A New Journey Begins

Sep 1 2017

On August 26th, the 345 newest members of the Class of 2021, joined by their proud parents from around the world, learned their “first lesson” at NYU Shanghai at the University’s fifth convocation ceremony.

Kicking off the ceremony, Chancellor Yu Lizhong elaborated on the meaning of “Chess” -- the theme that runs through this year’s Orientation events, by comparing the journey of study to a chess game. “Chess is one of the four arts cultivated by ancient Chinese scholars; we hope students make thoughtful plans for their four years of study, similar to the strategic planning used in order to win a chess game,” he said.

“We expect our students to grow up with integrity and ideals, think critically, build a sense of social responsibility, and live with the heart and practice of caring for themselves and others,” Chancellor Yu added.

Joining Chancellor Yu, Provost Joanna Waley-Cohen introduced NYU Shanghai’s vast academic resources, especially highlighting the unique facets of a liberal arts education in the context of a well-connected, global network. She also advised freshmen to develop in three paramount dimensions over the following years.

“Students need to learn about new information and communication technology, have broad experiences that cultivate creativity and work effectively with people from different cultures in order to function optimally in our globalized world,” she said.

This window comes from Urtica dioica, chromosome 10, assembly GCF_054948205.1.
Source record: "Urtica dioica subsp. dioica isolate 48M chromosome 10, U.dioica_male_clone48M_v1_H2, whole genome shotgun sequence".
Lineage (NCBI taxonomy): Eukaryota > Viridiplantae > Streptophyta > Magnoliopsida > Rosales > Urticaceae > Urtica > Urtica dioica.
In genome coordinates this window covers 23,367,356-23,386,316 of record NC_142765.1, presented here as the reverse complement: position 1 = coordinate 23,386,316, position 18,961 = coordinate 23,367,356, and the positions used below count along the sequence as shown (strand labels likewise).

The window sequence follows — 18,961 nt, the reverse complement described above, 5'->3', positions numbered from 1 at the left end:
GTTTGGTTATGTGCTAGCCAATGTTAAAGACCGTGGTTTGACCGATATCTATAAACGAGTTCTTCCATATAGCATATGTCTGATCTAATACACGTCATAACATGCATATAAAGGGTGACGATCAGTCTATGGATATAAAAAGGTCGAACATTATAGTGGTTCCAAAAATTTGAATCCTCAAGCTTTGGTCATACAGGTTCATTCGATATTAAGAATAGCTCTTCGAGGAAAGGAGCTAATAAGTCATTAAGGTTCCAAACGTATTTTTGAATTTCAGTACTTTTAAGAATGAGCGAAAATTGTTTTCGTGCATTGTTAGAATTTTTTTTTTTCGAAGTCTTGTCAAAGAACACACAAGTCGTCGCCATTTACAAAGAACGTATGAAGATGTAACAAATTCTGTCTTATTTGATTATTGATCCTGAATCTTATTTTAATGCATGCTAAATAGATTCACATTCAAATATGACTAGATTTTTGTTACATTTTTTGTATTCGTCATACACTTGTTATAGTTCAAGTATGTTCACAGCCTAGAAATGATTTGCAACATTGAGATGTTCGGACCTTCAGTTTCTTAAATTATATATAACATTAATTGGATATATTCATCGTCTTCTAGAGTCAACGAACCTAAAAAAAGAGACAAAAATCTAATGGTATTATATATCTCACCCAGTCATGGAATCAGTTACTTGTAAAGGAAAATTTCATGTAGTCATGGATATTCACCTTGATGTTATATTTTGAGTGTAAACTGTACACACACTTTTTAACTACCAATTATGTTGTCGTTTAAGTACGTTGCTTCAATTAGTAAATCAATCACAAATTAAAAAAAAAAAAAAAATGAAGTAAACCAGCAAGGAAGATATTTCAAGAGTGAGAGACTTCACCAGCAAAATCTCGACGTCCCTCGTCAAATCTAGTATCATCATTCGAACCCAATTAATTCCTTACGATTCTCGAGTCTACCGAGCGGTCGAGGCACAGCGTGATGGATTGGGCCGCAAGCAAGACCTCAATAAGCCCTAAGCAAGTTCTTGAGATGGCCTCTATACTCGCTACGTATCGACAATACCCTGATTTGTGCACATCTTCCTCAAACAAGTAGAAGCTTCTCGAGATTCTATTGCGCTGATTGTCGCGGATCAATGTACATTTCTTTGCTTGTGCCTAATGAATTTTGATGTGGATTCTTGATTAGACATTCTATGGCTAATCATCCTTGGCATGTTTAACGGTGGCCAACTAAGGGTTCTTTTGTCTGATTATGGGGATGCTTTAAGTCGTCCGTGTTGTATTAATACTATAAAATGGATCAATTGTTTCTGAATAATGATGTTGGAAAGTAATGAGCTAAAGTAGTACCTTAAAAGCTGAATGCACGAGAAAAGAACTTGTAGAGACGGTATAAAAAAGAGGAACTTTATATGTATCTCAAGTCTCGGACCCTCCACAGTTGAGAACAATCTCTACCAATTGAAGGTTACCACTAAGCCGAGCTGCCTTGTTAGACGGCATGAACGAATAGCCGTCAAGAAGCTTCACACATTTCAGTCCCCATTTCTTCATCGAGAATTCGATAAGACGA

Subsequently, two senior student representatives, James Bromley ‘18 and Branden Taylor ‘18 greeted the new class on behalf of the Student Government: “Congratulations on stepping out of your comfort zone, on taking the next step, and finally, on making the world your major.”

During the ceremony, Orientation Ambassadors and upperclassmen also put on wonderful performances, including an ensemble of the Chinese traditional “guqin” and a flash mob that dazzled the crowd.

The ceremony ended with the performance of NYU Shanghai’s Alma Mater, with which, surprisingly, many of the freshmen were already familiar. “I learned to sing the Alma Mater soon after it was released in May, and now I finally had the opportunity to sing it aloud on campus,” said Yang Jiaxin ‘21. “Instead of having the feeling of coming to a strange place, I feel as though I’m being welcomed back home.”

If you missed the convocation, you can check out more photos here.